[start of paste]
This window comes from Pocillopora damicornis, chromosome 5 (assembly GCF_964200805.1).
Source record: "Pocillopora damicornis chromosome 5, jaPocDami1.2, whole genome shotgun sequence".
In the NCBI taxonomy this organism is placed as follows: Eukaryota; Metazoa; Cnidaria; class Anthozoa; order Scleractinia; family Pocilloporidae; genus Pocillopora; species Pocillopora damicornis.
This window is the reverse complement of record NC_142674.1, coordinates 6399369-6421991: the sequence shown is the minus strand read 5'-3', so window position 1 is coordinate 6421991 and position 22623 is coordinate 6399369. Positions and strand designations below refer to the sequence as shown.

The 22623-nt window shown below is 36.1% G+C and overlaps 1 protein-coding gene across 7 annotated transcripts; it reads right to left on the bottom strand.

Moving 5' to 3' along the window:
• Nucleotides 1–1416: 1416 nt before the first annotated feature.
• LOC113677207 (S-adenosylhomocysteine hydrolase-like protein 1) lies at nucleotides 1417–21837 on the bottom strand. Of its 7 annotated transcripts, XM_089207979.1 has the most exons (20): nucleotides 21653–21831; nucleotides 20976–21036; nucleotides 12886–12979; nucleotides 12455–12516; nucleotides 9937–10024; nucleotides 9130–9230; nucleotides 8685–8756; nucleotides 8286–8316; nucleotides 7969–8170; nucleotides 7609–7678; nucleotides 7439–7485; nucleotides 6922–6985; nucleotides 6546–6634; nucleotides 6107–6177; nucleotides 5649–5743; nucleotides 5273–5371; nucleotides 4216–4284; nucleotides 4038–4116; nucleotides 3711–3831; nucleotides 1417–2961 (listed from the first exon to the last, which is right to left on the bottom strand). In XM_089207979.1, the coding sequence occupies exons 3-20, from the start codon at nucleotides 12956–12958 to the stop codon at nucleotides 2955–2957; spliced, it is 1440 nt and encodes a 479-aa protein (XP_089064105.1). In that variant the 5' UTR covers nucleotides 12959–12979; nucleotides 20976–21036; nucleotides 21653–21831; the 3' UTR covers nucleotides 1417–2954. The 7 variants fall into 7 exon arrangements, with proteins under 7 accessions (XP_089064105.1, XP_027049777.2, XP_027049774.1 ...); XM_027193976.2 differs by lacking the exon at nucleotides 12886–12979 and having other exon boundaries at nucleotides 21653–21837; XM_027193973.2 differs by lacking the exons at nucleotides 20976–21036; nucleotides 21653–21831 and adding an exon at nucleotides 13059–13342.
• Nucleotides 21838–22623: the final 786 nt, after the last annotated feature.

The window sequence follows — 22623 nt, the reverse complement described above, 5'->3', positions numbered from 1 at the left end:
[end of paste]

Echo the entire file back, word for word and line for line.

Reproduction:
This window comes from Pocillopora damicornis, chromosome 5 (assembly GCF_964200805.1).
Source record: "Pocillopora damicornis chromosome 5, jaPocDami1.2, whole genome shotgun sequence".
In the NCBI taxonomy this organism is placed as follows: Eukaryota; Metazoa; Cnidaria; class Anthozoa; order Scleractinia; family Pocilloporidae; genus Pocillopora; species Pocillopora damicornis.
This window is the reverse complement of record NC_142674.1, coordinates 6399369-6421991: the sequence shown is the minus strand read 5'-3', so window position 1 is coordinate 6421991 and position 22623 is coordinate 6399369. Positions and strand designations below refer to the sequence as shown.

The 22623-nt window shown below is 36.1% G+C and overlaps 1 protein-coding gene across 7 annotated transcripts; it reads right to left on the bottom strand.

Moving 5' to 3' along the window:
• Nucleotides 1–1416: 1416 nt before the first annotated feature.
• LOC113677207 (S-adenosylhomocysteine hydrolase-like protein 1) lies at nucleotides 1417–21837 on the bottom strand. Of its 7 annotated transcripts, XM_089207979.1 has the most exons (20): nucleotides 21653–21831; nucleotides 20976–21036; nucleotides 12886–12979; nucleotides 12455–12516; nucleotides 9937–10024; nucleotides 9130–9230; nucleotides 8685–8756; nucleotides 8286–8316; nucleotides 7969–8170; nucleotides 7609–7678; nucleotides 7439–7485; nucleotides 6922–6985; nucleotides 6546–6634; nucleotides 6107–6177; nucleotides 5649–5743; nucleotides 5273–5371; nucleotides 4216–4284; nucleotides 4038–4116; nucleotides 3711–3831; nucleotides 1417–2961 (listed from the first exon to the last, which is right to left on the bottom strand). In XM_089207979.1, the coding sequence occupies exons 3-20, from the start codon at nucleotides 12956–12958 to the stop codon at nucleotides 2955–2957; spliced, it is 1440 nt and encodes a 479-aa protein (XP_089064105.1). In that variant the 5' UTR covers nucleotides 12959–12979; nucleotides 20976–21036; nucleotides 21653–21831; the 3' UTR covers nucleotides 1417–2954. The 7 variants fall into 7 exon arrangements, with proteins under 7 accessions (XP_089064105.1, XP_027049777.2, XP_027049774.1 ...); XM_027193976.2 differs by lacking the exon at nucleotides 12886–12979 and having other exon boundaries at nucleotides 21653–21837; XM_027193973.2 differs by lacking the exons at nucleotides 20976–21036; nucleotides 21653–21831 and adding an exon at nucleotides 13059–13342.
• Nucleotides 21838–22623: the final 786 nt, after the last annotated feature.

The window sequence follows — 22623 nt, the reverse complement described above, 5'->3', positions numbered from 1 at the left end: